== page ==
[Tutorial]Python

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[Tutorial]Python

Post  Runeselite on Mon Jul 12, 2010 1:43 pm

Python is an easy to learn, powerful programming language. It has
efficient
high-level data structures and a simple but effective approach to
object-oriented programming. Python’s elegant syntax and dynamic typing,
together with its interpreted nature, make it an ideal language for
scripting
and rapid application development in many areas on most platforms.
The Python interpreter and the extensive standard library are freely
available
in source or binary form for all major platforms from the Python Web
site,
http://www.python.org/,
and may be freely distributed. The same site also
contains distributions of and pointers to many free third party Python
modules,
programs and tools, and additional documentation.
The Python interpreter is easily extended with new functions and data
types
implemented in C or C++ (or other languages callable from C). Python is
also
suitable as an extension language for customizable applications.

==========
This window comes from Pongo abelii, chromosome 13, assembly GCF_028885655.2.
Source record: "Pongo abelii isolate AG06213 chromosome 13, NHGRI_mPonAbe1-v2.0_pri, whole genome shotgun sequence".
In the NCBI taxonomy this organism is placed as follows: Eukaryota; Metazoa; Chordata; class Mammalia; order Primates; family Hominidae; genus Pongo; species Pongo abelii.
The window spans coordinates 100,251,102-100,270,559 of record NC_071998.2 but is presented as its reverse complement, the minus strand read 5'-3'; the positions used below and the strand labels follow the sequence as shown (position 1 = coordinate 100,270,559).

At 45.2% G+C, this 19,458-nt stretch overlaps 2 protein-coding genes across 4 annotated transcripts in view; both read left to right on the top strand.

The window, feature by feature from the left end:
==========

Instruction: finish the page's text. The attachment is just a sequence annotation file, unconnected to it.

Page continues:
This tutorial introduces the reader informally to the basic concepts
and
features of the Python language and system. It helps to have a Python
interpreter handy for hands-on experience, but all examples are
self-contained,
so the tutorial can be read off-line as well.
For a description of standard objects and modules, see The
Python Standard Library
.
The
Python Language Reference
gives a more formal definition of
the language. To write
extensions in C or C++, read Extending
and Embedding the Python Interpreter
and
Python/C
API Reference Manual
. There are also several books covering
Python in depth.
This tutorial does not attempt to be comprehensive and cover every
single
feature, or even every commonly used feature. Instead, it introduces
many of
Python’s most noteworthy features, and will give you a good idea of the
language’s flavor and style. After reading it, you will be able to read
and
write Python modules and programs, and you will be ready to learn more
about the
various Python library modules described in The
Python Standard Library
.
The Glossary
is also worth going through.

  • 1. Whetting Your
    Appetite
  • 2. Using the
    Python Interpreter

    • 2.1.
      Invoking the Interpreter

      • 2.1.1.
        Argument Passing
      • 2.1.2.